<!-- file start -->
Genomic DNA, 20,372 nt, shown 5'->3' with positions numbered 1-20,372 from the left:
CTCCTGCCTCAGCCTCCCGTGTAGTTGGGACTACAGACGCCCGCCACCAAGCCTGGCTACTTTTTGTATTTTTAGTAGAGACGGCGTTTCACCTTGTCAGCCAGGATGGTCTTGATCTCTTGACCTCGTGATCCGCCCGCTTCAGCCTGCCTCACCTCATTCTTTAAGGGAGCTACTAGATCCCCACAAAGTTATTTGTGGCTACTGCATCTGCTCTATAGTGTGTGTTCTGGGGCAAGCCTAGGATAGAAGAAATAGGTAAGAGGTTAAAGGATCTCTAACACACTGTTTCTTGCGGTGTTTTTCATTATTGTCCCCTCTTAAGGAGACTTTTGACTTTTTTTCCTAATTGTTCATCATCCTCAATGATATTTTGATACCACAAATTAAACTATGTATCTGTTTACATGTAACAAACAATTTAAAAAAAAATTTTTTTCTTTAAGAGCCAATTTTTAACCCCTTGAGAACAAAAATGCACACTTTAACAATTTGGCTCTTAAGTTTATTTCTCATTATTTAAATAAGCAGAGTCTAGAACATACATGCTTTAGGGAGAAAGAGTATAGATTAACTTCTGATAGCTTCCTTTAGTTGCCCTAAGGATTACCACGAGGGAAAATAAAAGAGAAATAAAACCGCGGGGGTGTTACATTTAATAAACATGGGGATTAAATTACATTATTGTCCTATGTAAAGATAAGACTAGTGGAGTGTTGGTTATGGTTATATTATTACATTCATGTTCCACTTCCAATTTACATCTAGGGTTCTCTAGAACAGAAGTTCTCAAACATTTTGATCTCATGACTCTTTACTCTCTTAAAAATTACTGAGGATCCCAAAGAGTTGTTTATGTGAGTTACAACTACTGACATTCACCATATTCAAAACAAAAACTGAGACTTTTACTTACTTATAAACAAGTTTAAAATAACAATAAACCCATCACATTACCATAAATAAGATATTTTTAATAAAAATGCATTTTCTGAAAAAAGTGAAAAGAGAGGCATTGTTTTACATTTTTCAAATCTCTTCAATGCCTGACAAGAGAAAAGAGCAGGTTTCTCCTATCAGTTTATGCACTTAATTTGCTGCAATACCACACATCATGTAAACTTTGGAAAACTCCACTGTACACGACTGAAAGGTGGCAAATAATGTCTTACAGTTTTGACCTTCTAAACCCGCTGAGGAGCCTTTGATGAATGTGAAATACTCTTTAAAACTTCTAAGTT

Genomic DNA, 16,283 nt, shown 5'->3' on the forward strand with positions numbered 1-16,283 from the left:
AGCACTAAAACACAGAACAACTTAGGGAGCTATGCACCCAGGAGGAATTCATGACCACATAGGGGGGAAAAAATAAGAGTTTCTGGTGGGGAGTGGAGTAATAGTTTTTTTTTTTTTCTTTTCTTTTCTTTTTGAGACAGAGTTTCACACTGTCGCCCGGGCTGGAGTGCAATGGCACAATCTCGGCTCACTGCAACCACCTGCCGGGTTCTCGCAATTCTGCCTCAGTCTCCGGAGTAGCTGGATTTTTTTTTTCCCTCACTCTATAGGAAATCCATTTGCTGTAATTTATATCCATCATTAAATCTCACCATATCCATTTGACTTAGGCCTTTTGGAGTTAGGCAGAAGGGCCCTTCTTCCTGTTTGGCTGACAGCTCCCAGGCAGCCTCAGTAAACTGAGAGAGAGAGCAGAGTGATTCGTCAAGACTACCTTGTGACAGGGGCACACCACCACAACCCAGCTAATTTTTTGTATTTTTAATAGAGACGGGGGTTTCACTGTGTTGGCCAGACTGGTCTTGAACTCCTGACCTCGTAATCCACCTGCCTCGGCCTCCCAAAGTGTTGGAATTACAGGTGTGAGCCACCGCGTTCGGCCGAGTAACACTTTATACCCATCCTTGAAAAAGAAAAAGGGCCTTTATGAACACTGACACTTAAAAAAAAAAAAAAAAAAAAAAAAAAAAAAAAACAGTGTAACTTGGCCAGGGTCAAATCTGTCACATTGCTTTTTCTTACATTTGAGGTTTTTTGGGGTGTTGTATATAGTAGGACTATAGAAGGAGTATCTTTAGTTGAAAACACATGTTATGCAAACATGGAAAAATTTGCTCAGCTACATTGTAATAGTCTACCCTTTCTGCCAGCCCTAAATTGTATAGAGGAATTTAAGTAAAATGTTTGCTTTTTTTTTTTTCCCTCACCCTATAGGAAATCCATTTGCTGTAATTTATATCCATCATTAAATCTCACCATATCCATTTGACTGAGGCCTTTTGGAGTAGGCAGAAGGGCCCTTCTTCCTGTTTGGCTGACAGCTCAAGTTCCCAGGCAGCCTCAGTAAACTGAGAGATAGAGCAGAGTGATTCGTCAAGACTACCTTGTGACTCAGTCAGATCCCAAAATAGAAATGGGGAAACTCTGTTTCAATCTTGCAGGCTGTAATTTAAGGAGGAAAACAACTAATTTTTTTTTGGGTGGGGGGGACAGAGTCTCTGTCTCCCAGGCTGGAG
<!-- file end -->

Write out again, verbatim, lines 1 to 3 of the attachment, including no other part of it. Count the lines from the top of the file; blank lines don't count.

Genomic DNA, 20,372 nt, shown 5'->3' with positions numbered 1-20,372 from the left:
CTCCTGCCTCAGCCTCCCGTGTAGTTGGGACTACAGACGCCCGCCACCAAGCCTGGCTACTTTTTGTATTTTTAGTAGAGACGGCGTTTCACCTTGTCAGCCAGGATGGTCTTGATCTCTTGACCTCGTGATCCGCCCGCTTCAGCCTGCCTCACCTCATTCTTTAAGGGAGCTACTAGATCCCCACAAAGTTATTTGTGGCTACTGCATCTGCTCTATAGTGTGTGTTCTGGGGCAAGCCTAGGATAGAAGAAATAGGTAAGAGGTTAAAGGATCTCTAACACACTGTTTCTTGCGGTGTTTTTCATTATTGTCCCCTCTTAAGGAGACTTTTGACTTTTTTTCCTAATTGTTCATCATCCTCAATGATATTTTGATACCACAAATTAAACTATGTATCTGTTTACATGTAACAAACAATTTAAAAAAAAATTTTTTTCTTTAAGAGCCAATTTTTAACCCCTTGAGAACAAAAATGCACACTTTAACAATTTGGCTCTTAAGTTTATTTCTCATTATTTAAATAAGCAGAGTCTAGAACATACATGCTTTAGGGAGAAAGAGTATAGATTAACTTCTGATAGCTTCCTTTAGTTGCCCTAAGGATTACCACGAGGGAAAATAAAAGAGAAATAAAACCGCGGGGGTGTTACATTTAATAAACATGGGGATTAAATTACATTATTGTCCTATGTAAAGATAAGACTAGTGGAGTGTTGGTTATGGTTATATTATTACATTCATGTTCCACTTCCAATTTACATCTAGGGTTCTCTAGAACAGAAGTTCTCAAACATTTTGATCTCATGACTCTTTACTCTCTTAAAAATTACTGAGGATCCCAAAGAGTTGTTTATGTGAGTTACAACTACTGACATTCACCATATTCAAAACAAAAACTGAGACTTTTACTTACTTATAAACAAGTTTAAAATAACAATAAACCCATCACATTACCATAAATAAGATATTTTTAATAAAAATGCATTTTCTGAAAAAAGTGAAAAGAGAGGCATTGTTTTACATTTTTCAAATCTCTTCAATGCCTGACAAGAGAAAAGAGCAGGTTTCTCCTATCAGTTTATGCACTTAATTTGCTGCAATACCACACATCATGTAAACTTTGGAAAACTCCACTGTACACGACTGAAAGGTGGCAAATAATGTCTTACAGTTTTGACCTTCTAAACCCGCTGAGGAGCCTTTGATGAATGTGAAATACTCTTTAAAACTTCTAAGTT

Genomic DNA, 16,283 nt, shown 5'->3' on the forward strand with positions numbered 1-16,283 from the left: